I mean I was confused with the whole thing. One of Donnigers right hand men is supposed to be a woman, Chris is NOT the professors son (in the book he is father figure), the French guy that gets killed in the movie does not exist in the book, Marek is supposed to be fluent in all aspects of time period including the languages.

    I could go on about all the differences between the book and the movie, but there is no point. I would have to use up an entire screen just to point them out. It was a interesting movie if you had NOT read the book. However, if you have read the book and enjoyed it, a lot of great stuff was left out or warped into something different. I would say that the movie is very loosely based on the book, VERY loosely.

    Overall I say I was disappointed. I did enjoy Gerard Butler as Marek, Ethan Embry as David Stern and Paul Walker as Chris. The females leads (Frances O'Connor as Kate and Anna Friel as Lady Claire) could have been better. And I suppose Billy Connoly did an ok job as the professor, although I just didn't quite believe that he was a professor for some reason.

    I think I'll go re-read the book.
  • This is the worst movie-from-book that I've ever seen! While they did a pretty good job filming Jurassic Park, the seriously messed up with Timeline (same author). So, I would suggest you watch this movie before you read the book, otherwise the lack of "fanta-realism" and the differences between book & movie will be too irritating.

    Some people blame the fact that you have to put a 300 pages book into a 2 hour film, but Jurassic Park did fine and, thou the theme is totally different, the writing / plot style is pretty the same. It would be acceptable if the techniques used in the book would be taken seriously! I mean, replacing the whole quantum physics idea with a simple "wormhole that can only be found by accident"? Oh please! In the book they tested everything for a dozen times and they had like 3 versions of the machine! There even was a backup plan! So besides this lack of believable technology, you have the "history plot"... English soldiers that start chasing 5 peasants in a crowd of like 500 peasants with this reason "Hey, why aren't you packing yet?".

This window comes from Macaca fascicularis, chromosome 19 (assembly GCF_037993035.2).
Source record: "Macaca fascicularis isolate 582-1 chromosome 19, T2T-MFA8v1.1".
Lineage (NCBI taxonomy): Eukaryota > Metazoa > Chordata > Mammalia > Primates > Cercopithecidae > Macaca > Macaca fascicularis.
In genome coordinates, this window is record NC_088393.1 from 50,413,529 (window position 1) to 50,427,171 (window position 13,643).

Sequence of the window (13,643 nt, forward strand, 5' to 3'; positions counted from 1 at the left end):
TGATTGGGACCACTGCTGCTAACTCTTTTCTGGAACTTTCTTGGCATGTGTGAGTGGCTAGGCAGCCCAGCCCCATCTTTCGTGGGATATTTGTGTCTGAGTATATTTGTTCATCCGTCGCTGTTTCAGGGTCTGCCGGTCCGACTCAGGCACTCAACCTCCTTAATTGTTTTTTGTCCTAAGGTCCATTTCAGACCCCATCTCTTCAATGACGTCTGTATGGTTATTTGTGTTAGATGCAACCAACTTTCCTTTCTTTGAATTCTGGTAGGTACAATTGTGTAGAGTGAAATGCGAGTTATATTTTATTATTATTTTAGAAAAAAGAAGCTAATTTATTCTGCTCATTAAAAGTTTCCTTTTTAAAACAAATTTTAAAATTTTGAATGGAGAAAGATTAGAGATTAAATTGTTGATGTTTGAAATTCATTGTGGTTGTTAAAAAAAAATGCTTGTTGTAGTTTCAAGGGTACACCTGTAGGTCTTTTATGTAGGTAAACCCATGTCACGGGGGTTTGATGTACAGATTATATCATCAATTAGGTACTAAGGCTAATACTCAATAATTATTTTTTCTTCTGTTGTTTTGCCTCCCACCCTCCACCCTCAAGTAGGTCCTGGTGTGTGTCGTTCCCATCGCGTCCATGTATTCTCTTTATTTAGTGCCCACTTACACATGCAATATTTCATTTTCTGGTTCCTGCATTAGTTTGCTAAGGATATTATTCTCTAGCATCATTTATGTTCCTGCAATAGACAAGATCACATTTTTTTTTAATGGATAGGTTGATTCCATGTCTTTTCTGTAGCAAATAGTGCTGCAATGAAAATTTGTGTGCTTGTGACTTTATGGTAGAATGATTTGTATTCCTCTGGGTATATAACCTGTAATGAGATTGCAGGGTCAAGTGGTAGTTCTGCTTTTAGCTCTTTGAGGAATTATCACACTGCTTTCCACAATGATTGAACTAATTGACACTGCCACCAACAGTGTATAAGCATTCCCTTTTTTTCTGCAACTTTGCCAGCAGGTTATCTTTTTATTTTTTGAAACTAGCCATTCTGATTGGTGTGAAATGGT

+ What's with the language? Everyone in the movie is capable of speaking both English and french... except the main characters! Somehow they only understand English. Even the "pure french people" seem to be able to understand English :p Why didn't they do some research (why research, it's all in the book) on the languages? Why didn't they at least try to simulate some kind of medieval scene? This one is definitely one for my "worst movies ever" list.

    But, don't get me wrong! The books is extremely strong! Read it!

    (sorry for bad English but my native language is dutch...)
  • Warning: Spoilers
    I watched this movie after seeing Gerard Butler in "The Phantom of the Opera" which left me wanting to see more of his work. I was pleasantly surprised by this movie. It is definitely not the type of movie that I normally would choose for myself, but withing a week of getting it I had watched it three times! I thought the plot was interesting. To find something from someone you know in the present and know that it is over 600 years old and then discovering that he is stranded in an earlier time is very intriguing. There were a few things that bothered me. For example, how in the world could people from the 14th century understand 20th century English and vice versa? I was also bothered by the fact that at the beginning they talk about how Lady Claire's death inspired the french to win the battle, but since they changed it in the past shouldn't they already know that she doesn't die? Supposedly the book does a better job of explaining it and so I must read it sometime. Overall, I really enjoyed the movie. It was very well acted and the plot line while unbelievable was still enjoyable.